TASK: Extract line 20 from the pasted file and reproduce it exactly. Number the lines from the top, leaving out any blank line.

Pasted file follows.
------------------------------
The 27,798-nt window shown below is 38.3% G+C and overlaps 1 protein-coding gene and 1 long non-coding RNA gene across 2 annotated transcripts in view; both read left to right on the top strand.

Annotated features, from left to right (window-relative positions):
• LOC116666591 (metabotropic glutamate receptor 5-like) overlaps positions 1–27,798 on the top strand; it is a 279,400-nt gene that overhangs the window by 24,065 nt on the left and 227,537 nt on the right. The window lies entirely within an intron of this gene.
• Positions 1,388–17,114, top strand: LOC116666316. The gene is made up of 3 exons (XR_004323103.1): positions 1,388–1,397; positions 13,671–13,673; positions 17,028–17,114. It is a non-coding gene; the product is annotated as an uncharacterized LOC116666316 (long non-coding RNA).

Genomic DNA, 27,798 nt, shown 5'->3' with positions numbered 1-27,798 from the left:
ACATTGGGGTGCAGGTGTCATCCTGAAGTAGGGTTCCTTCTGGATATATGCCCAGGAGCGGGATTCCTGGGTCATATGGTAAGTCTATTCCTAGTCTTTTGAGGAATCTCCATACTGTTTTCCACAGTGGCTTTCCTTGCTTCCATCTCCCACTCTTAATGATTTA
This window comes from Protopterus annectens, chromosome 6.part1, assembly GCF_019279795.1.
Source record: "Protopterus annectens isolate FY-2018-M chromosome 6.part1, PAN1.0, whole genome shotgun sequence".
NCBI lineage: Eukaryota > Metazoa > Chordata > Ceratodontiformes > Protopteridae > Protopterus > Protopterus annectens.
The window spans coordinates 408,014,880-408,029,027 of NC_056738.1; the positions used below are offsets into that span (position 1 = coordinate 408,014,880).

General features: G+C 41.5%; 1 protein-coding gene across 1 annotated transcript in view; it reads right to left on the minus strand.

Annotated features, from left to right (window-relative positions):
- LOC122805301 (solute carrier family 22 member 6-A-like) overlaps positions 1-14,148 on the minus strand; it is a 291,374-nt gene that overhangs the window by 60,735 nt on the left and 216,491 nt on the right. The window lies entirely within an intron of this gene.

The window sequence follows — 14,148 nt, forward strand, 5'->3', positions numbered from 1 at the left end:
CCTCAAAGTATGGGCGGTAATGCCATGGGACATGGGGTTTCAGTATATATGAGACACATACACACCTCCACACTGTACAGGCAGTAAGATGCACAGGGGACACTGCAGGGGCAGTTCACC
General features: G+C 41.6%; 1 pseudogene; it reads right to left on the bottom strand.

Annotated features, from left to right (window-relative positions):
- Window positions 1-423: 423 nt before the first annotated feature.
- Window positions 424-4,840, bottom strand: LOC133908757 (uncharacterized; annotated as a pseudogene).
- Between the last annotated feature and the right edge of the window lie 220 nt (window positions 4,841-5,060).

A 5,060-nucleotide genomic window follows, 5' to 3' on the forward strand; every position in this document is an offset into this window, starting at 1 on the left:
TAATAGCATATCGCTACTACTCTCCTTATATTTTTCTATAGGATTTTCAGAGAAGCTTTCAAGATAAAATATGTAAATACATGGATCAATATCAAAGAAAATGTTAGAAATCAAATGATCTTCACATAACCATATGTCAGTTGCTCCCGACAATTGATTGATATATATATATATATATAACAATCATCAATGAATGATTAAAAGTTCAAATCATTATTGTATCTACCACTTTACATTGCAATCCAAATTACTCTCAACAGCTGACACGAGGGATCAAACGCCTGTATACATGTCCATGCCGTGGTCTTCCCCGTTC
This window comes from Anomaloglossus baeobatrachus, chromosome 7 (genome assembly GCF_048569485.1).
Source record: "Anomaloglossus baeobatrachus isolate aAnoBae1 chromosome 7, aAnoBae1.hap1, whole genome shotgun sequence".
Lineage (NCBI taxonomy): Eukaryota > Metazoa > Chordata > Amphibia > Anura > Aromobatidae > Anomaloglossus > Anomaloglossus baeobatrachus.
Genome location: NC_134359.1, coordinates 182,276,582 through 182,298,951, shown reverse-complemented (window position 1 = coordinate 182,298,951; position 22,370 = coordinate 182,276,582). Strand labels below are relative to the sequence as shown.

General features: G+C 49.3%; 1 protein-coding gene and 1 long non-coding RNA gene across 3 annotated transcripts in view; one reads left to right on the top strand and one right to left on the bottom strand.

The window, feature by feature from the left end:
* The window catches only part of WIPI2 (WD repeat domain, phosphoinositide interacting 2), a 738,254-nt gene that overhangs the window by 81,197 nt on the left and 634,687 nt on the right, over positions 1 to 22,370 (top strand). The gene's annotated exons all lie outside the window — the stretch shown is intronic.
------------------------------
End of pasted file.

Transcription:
- Between the last annotated feature and the right edge of the window lie 220 nt (window positions 4,841-5,060).